WASHINGTON (CNN) — In a ruling that makes employers easier targets for lawsuits, the Supreme Court said Friday that companies may be held liable for sexual harassment by supervisors.
The justices ruled 7-2 in the case of Beth Ann Faragher, a former lifeguard who alleges she was harassed by two of her supervisors. The court ruling allows her to proceed with her lawsuit against the city of Boca Raton, Florida.
In the majority opinion the court said that employers always are potentially liable for a supervisor’s sexual misconduct toward an employee.
To successfully defend themselves, the ruling said, employers would have to show they “exercised reasonable care to prevent or correct promptly any sexually harassing behavior” and that “the employee unreasonably failed to take advantage of any preventive or corrective opportunities provided by the employer or to avoid harm otherwise.”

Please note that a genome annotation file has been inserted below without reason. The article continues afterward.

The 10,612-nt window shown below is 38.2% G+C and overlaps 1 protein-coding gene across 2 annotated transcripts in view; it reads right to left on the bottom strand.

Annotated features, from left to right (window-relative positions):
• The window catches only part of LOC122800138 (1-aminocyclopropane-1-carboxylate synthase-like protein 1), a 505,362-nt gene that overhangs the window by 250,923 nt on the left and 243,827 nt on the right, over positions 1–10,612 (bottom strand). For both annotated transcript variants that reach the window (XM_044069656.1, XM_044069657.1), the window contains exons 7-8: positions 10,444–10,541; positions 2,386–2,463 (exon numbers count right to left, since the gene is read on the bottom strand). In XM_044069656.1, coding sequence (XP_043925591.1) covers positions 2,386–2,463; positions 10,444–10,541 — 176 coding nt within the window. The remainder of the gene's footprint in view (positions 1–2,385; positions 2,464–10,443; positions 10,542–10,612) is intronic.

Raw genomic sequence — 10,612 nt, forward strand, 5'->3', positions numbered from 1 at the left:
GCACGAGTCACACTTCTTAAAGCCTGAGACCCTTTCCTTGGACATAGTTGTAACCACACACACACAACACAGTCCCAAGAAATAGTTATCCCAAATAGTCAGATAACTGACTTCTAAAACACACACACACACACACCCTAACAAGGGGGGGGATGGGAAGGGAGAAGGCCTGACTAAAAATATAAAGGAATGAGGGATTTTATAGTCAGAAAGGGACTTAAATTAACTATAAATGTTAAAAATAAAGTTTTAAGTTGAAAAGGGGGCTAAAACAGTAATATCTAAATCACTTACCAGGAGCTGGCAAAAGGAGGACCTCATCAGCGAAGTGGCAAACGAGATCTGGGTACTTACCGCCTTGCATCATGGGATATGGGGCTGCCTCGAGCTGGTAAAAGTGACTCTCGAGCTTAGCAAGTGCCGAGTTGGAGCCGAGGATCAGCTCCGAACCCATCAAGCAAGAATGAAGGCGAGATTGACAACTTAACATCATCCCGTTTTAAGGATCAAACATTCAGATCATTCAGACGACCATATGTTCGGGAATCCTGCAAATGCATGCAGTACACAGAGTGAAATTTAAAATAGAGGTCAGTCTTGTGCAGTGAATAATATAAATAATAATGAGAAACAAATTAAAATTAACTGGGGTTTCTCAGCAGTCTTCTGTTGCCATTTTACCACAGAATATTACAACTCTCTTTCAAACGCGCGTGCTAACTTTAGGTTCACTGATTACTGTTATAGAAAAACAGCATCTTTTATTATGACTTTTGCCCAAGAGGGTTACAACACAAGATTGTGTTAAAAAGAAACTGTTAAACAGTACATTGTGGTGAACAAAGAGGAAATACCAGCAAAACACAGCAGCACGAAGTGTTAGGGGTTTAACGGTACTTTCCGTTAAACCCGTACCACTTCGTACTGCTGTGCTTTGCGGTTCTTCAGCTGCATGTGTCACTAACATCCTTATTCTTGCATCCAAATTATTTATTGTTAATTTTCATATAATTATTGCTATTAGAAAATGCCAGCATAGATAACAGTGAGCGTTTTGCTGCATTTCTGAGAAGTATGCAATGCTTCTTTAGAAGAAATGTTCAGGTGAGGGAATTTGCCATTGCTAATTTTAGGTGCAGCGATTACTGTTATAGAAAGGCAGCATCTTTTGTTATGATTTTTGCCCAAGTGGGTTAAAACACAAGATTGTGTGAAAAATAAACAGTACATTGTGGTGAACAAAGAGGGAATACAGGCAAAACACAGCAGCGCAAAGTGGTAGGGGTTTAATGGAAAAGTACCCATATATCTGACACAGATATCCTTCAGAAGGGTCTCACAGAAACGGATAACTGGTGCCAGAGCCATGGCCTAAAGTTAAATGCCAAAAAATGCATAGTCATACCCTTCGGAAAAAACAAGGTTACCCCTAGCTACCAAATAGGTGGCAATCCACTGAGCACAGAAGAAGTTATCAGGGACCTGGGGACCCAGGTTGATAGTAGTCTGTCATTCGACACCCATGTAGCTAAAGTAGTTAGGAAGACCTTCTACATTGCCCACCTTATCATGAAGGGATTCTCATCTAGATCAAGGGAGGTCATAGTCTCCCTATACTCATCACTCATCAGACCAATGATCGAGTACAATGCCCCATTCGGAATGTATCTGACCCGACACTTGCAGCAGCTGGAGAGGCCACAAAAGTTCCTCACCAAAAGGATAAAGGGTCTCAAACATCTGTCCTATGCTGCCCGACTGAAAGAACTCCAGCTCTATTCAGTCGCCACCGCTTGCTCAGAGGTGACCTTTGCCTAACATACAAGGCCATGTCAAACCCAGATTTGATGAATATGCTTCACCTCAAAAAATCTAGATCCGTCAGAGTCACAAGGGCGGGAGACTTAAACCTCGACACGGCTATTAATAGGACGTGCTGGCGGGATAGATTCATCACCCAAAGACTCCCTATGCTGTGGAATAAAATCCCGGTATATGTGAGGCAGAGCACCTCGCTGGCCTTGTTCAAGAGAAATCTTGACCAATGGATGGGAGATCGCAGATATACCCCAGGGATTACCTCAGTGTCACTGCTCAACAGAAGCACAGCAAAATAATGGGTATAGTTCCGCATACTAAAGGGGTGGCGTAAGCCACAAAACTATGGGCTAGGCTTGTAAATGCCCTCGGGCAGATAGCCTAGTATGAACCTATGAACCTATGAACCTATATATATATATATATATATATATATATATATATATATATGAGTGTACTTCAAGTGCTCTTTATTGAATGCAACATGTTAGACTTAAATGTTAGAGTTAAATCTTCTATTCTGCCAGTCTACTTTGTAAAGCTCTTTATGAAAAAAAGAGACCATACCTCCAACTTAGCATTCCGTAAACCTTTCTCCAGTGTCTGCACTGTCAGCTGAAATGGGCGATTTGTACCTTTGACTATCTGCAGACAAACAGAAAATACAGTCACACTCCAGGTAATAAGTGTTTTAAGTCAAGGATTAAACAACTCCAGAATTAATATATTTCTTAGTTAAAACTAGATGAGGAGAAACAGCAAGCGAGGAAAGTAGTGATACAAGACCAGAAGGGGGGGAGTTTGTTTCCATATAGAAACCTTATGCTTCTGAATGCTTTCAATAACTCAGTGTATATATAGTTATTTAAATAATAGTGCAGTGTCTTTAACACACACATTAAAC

Justices Clarence Thomas and Antonin Scalia dissented. Writing for the two, Thomas said the court “manufactures a rule that employers are vicariously liable if supervisors create a sexually hostile work environment, subject to an affirmative defense that the court barely attempts to define.”
Thomas objected that the court’s rule “applies even if the employer has a policy against sexual harassment, the employee knows about the policy and the employee never informs anyone in a position of authority about the supervisor’s conduct.”